The General Code of Conduct for Financial Services Providers and Fit and Proper, in particular, focuses on many ethical applications of business practice. Aspects such as:
➢acting in the best interest of clients, and maintaining a fiduciary relationship
➢disclosing potential conflicts of interest,
➢providing sufficient information to clients to allow them to make an informed decision
➢providing services by competent, qualified and thorough persons
➢ensuring controls are in place to prevent services being provided which are not in the client’s best interest are behaviors which are fundamentally “ethical” in that they are the “right thing to do”.
INDUSTRY BODIES AND CODES
Although fundamental values remain constant, there may be different focus placed on different values, in different industries. Business sectors may, as a result of their business practices, emphasize values believed to be most applicable.
Fundamental rights should be further reinforced by adopting the industry bodies codes (e.g. FPI, ASISA, SAVCA) and/or developing internal codes of conduct, which acknowledge the rights of individuals and is relevant to the organisation. This defines morally acceptable behavior, provides guidance for making moral decisions, and sends a clear message to stakeholders.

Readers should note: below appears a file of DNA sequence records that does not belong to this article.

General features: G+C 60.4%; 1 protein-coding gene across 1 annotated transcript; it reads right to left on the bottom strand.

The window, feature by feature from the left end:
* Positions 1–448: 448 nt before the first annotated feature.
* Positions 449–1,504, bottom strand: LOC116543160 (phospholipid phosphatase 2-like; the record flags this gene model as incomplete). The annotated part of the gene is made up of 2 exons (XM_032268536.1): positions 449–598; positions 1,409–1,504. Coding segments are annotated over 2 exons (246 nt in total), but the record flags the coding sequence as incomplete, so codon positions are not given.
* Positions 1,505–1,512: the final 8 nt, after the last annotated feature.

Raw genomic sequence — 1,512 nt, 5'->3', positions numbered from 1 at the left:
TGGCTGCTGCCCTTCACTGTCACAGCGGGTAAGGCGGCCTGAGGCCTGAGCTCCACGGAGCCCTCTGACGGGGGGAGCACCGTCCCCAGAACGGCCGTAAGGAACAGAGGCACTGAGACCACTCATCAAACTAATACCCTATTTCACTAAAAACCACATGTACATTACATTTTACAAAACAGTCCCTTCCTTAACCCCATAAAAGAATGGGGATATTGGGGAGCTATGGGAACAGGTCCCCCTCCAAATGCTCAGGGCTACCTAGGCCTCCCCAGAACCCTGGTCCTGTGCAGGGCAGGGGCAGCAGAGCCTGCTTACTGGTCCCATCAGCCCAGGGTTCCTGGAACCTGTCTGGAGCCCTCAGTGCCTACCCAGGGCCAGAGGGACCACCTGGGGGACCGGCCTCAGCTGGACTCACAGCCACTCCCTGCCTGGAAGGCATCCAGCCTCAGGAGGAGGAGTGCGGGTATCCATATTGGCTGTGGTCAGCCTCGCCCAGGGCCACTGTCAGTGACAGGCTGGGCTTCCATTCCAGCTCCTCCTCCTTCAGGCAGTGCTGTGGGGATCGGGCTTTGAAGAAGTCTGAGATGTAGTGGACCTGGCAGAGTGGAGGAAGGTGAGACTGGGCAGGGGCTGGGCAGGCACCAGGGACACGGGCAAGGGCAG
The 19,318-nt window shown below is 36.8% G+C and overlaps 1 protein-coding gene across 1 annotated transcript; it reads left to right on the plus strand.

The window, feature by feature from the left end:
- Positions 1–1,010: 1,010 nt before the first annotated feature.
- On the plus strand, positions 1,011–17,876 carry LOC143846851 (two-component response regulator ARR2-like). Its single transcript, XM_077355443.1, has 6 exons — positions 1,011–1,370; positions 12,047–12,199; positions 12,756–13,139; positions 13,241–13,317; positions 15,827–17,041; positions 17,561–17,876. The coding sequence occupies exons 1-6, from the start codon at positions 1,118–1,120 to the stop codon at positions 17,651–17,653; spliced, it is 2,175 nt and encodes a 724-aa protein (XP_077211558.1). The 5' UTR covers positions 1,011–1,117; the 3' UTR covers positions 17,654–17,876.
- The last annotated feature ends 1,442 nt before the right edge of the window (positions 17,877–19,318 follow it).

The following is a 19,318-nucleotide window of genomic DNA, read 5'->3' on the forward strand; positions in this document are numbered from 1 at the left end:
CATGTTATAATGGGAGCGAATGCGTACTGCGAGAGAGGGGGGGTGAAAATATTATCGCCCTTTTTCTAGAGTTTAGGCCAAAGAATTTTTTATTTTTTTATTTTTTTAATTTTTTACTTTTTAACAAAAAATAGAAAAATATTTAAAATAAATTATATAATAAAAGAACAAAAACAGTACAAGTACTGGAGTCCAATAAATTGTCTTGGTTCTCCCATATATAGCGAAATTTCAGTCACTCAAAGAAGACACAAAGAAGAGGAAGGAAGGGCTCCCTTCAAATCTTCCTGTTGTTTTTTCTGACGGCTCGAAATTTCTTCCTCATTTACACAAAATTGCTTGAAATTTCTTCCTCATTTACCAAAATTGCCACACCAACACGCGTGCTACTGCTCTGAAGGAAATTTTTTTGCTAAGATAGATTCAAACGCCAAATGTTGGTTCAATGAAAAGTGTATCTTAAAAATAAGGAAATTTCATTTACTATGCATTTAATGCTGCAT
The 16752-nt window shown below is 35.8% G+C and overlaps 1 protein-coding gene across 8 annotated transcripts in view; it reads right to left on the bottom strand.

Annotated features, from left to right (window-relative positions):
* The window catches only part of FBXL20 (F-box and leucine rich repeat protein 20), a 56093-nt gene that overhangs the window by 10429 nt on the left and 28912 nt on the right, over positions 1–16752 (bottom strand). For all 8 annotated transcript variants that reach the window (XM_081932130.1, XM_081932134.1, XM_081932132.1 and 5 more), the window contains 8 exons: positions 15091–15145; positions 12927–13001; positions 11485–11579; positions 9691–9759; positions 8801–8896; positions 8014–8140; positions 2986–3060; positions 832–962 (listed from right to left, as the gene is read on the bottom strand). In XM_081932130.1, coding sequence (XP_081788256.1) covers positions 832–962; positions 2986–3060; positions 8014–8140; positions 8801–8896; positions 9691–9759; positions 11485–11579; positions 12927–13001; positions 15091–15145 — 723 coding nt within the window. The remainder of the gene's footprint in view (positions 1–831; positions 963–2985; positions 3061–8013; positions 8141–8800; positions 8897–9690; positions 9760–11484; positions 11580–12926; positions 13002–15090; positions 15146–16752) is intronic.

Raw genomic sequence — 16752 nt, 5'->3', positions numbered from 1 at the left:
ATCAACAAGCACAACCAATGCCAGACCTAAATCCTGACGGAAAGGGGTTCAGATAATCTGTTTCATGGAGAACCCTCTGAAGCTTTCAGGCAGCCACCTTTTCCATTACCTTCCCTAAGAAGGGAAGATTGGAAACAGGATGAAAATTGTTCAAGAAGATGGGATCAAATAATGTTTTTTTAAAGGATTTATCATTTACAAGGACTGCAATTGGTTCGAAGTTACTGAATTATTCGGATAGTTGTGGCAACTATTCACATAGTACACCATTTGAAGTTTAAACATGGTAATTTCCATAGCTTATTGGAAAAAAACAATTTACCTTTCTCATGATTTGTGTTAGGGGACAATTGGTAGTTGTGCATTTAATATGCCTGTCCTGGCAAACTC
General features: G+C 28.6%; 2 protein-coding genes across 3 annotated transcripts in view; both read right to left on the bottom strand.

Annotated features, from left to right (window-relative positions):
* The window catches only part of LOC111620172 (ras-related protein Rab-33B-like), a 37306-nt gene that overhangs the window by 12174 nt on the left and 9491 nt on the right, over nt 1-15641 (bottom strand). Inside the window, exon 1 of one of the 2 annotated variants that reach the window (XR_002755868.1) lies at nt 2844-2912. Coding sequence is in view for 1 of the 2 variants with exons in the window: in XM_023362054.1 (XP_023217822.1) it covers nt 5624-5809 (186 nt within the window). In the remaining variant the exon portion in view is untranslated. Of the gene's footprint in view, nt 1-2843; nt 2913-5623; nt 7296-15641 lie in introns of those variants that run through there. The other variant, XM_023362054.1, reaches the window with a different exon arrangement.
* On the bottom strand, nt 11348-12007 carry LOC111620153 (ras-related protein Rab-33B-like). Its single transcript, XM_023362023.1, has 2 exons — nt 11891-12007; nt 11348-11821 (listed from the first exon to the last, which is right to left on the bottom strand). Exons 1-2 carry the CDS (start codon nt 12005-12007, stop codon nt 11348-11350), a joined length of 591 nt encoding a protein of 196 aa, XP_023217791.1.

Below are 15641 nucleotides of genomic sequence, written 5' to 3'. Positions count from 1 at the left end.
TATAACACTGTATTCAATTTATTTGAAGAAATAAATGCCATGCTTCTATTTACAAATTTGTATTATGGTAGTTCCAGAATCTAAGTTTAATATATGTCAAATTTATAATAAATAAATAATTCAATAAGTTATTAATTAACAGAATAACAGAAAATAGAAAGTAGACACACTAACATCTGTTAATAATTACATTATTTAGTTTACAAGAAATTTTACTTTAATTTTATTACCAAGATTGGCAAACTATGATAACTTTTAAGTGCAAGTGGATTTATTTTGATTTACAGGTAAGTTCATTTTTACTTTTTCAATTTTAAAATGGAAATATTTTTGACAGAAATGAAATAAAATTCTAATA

“A Code of Conduct (or a Code of Ethics, Credo, Value Statement etc) is a document or agreement that stipulates morally acceptable behavior within an organisation. It defines the moral standards or guidelines that need to be respected by all members of an organisation in their dealings with internal and external stakeholders.” (Business Ethics in Africa – Deon Rossouw)
‘A code of ethics serves as a central guide to support day-to-day decision making at work. It clarifies the cornerstones of an organisation-its mission, values and principles-helping managers, employees and stakeholders understand how these cornerstones translate into everyday decisions, behaviors and actions.’ (Creating a Workable Company Code of Ethics-ERC books)
BUSINESS CODES, POLICIES AND PROCEDURES
Business codes, policies and procedures provide direction for conducting business responsibly, or ethically.
Policies direct choices and actions that foster and meet stakeholder expectations. Procedures describe what to do and what to avoid doing so that choices and actions are responsible and right.
VALUES, PRINCIPLES AND INTEGRITY